Developer: Japan Studio
Trash Panic represents the first attempt in 25 years to remake Tetris without the abstraction. Here the line-clearing, tidy ‘em up ethos is made literal, blocks transformed into the detritus of contemporary living, broken lightbulbs, dirty dishcloths and empty pens, the receptacle into which they descend now an open-top dustbin.
And while Alexey Pajitnov’s masterpiece saw completed horizontal lines disappearing to make room for the next series of blocks, here objects must be smashed in order to send them to oblivion. Hurl a heavy battery onto a brittle pencil and the latter will splinter on first touch; but lay down a set of dumbbells and you’ll need to throw all manner of flotsam at it before it shatters. In this game, not every item has equal properties and, as such, the challenge is as much one of choosing the right items to pile upon one another as it is of economical arrangement.
The fact that the debris only reduces and never fully clears shifts the overarching objective away from Tetris’ never-ending game of survival. Here each level has a set limit of objects that will be sent your way: manage to fill the bin without spilling more than two of them onto the surrounding floor and you unlock the next level, which offers Katamari-esque progression of ever-larger objects to contend with.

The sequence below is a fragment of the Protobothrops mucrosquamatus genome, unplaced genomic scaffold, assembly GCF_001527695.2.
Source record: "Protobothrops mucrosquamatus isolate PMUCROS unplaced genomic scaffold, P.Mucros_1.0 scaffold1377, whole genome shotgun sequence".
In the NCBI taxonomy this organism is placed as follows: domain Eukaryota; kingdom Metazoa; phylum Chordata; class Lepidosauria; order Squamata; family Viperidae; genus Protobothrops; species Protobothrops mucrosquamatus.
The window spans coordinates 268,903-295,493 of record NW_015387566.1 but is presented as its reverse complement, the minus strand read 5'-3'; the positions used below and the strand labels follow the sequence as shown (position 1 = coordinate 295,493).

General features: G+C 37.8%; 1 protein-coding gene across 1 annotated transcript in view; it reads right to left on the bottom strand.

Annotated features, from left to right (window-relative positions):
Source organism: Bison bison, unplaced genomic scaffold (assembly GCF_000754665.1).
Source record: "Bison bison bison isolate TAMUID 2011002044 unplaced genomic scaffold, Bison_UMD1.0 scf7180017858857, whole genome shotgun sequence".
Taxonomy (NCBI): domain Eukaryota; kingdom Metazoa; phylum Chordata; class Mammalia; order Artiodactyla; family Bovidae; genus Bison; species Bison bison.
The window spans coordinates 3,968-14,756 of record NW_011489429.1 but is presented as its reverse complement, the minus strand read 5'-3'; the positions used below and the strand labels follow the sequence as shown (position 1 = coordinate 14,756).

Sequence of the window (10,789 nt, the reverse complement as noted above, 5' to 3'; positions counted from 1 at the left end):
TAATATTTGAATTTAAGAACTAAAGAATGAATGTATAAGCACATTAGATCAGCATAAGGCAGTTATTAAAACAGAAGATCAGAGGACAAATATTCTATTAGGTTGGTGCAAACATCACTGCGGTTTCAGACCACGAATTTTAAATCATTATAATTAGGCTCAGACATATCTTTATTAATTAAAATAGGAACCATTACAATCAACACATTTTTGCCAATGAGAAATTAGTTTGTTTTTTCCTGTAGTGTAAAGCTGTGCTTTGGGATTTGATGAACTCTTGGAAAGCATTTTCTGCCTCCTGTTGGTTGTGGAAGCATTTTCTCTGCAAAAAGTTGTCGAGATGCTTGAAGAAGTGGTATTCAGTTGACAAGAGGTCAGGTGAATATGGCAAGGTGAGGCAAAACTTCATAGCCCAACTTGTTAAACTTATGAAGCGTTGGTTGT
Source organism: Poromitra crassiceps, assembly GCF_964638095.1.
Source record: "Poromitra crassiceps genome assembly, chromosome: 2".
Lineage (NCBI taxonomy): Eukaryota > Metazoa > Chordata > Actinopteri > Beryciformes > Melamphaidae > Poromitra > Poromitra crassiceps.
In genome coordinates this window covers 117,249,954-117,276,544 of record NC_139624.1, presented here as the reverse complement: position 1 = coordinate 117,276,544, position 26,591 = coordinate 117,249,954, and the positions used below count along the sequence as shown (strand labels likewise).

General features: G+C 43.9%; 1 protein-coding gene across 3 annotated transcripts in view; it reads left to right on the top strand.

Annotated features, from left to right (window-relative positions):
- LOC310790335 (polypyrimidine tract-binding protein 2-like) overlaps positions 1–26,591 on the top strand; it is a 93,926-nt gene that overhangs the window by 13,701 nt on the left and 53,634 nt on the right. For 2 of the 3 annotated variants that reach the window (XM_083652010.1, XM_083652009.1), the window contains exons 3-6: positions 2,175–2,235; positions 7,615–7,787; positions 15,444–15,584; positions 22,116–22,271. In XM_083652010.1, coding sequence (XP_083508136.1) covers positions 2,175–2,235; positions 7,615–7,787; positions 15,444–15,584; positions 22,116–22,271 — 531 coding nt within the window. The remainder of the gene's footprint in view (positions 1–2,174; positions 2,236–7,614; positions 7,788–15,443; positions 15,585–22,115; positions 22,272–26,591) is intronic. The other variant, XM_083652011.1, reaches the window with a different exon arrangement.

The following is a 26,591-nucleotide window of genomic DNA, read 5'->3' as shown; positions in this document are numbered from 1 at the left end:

The incessant grind of destruction is tempered by ‘Mottainai’, valuables such as diamond rings, paintings and sushi that are intermittently sent your way, and which must be carefully laid on the bin’s floor to await rescue from one of a group of squat, esoteric creatures that walk to and fro, observing your progress. Break these items before they’re recovered and you’ll be penalised with a shower of bin-filling fruit, damningly dubbed ‘ego-friendly’. But manage to protect the Mottainai and you’ll be classed ‘eco-friendly’, a little soft-learning, no doubt, to encourage thoughtful recycling.
In later stages, the consuming qualities of fire supplement the tactic of brute force. Matches can be strategically placed in the bin to burn wooden items, the flames encouraged and intensified by toilet rolls and satisfyingly flammable acoustic guitars. Here the systems that underpin play feel even more indiscriminate than the unpredictable physics of gravity, the fire apparently taking and leaving of its own accord. To counter the ensuing feeling of partial helplessness, play can at any time be paused by placing a lid on the bin to stop new items being added. This temporary break offers you chance to take stock, strategise and perhaps even wobble the controller to shake the bin in the hope that a troublesome item might shift its position in a favourable way.
However, this creative use of Sixaxis’ motion detection reveals the game’s deep-rooted flaw: that puzzle games always favour the mathematical precision of clear cause and effect. Here, the unpredictability of the game’s objects and their physics is unsatisfying in the long term, where success can too often seem a case of luck than skill or judgement. In many ways, Trash Panic represents the kind of inventive, inimitable Japanese release that comes all too infrequently – but here, such creativity has not been enough to turn an interesting idea into a brilliant one.